From the most pleasurable guilty pleasures, to how long it takes different condiments to spoil, to the creationism-evolution spectrum, The Visual Miscellaneum scoops you up and tosses you into a fascinating world of knowledge and learning that feels like whimsy, not work.

But what makes the book so special is that it goes much deeper than pretty infoporn. Through all the eye-and-brain candy, McCandless implicitly answers the pivotal question of what makes information design good — something relevant to anyone, not just designers. Because, at its bare bones, information is just ideas. And we all want to communicate and share our ideas in compelling, engaging ways — whether they’re on a storyboard for a client, or a paper napkin at a dinner party, or a brainstorming doodle in your garage.

The Visual Miscellaneum is easily one of the most exciting design-and-beyond books to come by this year, not just an essential handbook of modern visual culture, but also a potent digestive aid for the information age.

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09 NOVEMBER, 2009

Introducing the Gray Area Foundation for the Arts

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What liquor stores have to do with the advancement of the digital arts.

Last week, we saw artist-explorer Jonathan Harris’ profound reflection on the current state of the digital world. But as digital culture grows on, we need more explicit, concentrated efforts to make sense of it all and its ever-evolving relationship with the arts. Enter GAFFTA, the Gray Area Foundation for the Arts — a visionary Bay Area nonprofit dedicated to building social consciousness through digital culture, based on the principles of openness, collaboration, and resource sharing. (Principles validated all the more strongly as Firefox, the quintessential epitome of this movement, turns 5 today.)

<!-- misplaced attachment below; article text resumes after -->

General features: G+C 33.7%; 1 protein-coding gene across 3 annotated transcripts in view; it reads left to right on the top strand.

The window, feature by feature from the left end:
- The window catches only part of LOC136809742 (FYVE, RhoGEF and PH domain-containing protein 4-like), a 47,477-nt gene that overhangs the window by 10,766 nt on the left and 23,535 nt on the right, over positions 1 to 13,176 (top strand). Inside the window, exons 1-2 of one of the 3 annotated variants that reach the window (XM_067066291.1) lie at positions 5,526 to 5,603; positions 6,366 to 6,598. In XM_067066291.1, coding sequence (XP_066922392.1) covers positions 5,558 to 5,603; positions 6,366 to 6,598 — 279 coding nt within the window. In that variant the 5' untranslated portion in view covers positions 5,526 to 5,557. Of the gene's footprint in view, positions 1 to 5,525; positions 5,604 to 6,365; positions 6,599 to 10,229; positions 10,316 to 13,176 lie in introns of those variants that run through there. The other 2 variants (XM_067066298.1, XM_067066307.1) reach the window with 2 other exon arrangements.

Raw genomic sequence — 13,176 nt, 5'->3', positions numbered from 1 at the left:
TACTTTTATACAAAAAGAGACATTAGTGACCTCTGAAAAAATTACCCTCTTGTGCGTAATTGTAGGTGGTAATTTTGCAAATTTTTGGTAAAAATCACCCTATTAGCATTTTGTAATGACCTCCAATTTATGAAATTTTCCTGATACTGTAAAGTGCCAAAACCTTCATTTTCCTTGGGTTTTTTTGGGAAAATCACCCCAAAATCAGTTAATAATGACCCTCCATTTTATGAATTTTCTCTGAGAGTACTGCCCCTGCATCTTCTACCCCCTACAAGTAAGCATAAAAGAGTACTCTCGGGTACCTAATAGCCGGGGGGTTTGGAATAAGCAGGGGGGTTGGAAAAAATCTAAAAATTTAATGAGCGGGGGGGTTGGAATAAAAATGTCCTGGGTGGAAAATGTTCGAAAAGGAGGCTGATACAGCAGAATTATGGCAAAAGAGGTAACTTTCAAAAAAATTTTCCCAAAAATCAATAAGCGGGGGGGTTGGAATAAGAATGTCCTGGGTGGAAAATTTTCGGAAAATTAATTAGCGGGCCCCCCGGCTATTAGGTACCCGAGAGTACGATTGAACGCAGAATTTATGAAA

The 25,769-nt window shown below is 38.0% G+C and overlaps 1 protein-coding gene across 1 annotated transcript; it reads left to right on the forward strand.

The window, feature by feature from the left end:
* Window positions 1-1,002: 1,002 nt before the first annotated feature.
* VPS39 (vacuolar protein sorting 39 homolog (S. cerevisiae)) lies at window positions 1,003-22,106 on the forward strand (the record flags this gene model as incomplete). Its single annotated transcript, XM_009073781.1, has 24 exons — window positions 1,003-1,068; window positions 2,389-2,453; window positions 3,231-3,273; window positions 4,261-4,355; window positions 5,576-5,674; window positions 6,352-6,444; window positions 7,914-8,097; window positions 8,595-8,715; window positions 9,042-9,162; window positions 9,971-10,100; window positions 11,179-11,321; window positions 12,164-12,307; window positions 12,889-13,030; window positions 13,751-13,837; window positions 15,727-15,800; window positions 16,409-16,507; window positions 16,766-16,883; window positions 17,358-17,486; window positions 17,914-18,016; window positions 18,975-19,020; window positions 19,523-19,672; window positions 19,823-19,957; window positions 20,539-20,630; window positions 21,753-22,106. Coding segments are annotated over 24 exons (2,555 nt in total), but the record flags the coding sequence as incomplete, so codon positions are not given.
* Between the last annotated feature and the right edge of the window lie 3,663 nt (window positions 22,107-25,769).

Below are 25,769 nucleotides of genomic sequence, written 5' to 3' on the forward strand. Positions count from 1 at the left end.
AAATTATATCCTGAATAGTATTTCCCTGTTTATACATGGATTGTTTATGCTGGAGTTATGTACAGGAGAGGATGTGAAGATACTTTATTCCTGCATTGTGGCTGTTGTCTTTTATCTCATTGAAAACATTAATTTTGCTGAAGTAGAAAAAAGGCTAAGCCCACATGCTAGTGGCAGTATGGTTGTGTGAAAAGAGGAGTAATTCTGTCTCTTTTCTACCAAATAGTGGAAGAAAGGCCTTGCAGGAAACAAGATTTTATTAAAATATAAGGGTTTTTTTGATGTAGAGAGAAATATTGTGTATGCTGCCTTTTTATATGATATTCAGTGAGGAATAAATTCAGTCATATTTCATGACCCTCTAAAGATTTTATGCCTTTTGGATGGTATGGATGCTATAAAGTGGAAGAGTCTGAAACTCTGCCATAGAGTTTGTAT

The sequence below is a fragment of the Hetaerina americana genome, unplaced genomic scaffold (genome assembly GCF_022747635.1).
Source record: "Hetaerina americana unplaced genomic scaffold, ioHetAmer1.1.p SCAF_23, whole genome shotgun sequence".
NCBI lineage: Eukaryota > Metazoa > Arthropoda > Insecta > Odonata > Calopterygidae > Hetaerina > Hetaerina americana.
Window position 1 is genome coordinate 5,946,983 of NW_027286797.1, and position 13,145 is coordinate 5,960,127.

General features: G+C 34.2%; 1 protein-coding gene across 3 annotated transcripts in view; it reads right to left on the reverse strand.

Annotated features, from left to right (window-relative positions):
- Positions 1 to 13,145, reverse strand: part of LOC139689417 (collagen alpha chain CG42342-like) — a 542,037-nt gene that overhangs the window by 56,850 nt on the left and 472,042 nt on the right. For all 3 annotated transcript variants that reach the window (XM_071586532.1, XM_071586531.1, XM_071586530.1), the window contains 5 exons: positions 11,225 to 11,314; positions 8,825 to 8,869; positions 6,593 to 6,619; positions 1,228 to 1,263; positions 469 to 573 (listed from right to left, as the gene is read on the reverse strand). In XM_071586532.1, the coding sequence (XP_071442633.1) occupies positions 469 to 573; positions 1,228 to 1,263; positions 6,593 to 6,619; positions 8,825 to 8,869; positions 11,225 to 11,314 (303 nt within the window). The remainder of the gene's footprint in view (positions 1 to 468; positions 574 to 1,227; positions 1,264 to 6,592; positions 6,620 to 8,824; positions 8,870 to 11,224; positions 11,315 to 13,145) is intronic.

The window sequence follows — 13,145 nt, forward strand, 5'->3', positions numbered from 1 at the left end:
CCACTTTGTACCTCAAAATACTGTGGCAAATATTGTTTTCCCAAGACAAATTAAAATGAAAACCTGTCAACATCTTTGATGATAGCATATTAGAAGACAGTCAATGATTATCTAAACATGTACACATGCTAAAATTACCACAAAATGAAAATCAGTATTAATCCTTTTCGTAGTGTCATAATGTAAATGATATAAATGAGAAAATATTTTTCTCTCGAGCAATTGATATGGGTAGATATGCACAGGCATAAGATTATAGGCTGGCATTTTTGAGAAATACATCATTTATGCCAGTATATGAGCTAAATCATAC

GAFFTA‘s programs explore the creative intersection of art, design, sound, and technology — a celebration of the interdisciplinary cross-pollination of ideas we’re so fond of around here.

The world is experiencing an explosion of technological development that presents us with inspiring opportunities and challenges. While the ability to rapidly produce and consume information has fueled quantum leaps in innovation, its abundance can also disrupt our focus and fragment our consciousness. By funding and curating projects that offer insightful perspective on the information of our age, using the technologies of our time, GAFFTA provides a means to decode and humanize the evolving global database.

GAFFTA was born out of the realization that, beyond a limited number of mainstream museums, there is no cohesive public space for exhibiting and fostering dialogue around experimental digital art. Eventually, Gray Area took over 7 storefronts in San Francisco’s Tenderloin district, previously used as a porn arcade, liquor store and bar, and transformed them into a Media Arts Center populated by galleries, studios and office spaces.

It’s no coincidence that the ever-amazing Aaron Koblin is on the GAFFTA team, populated by equally incredible creative visionaries and artist-technologists.

GAFFTA‘s inaugural exhibition, OPEN, opened last month and runs through November 18, highlighting work from several digital art pioneers spanning a multitude of formats and techniques. And while such events and workshops are no doubt a fantastic leap forward for digital art, we’d love to see GAFFTA’s mission extended to the broader digital community in a portal or social network that transcends geography and allows for the wider cross-pollination of ideas.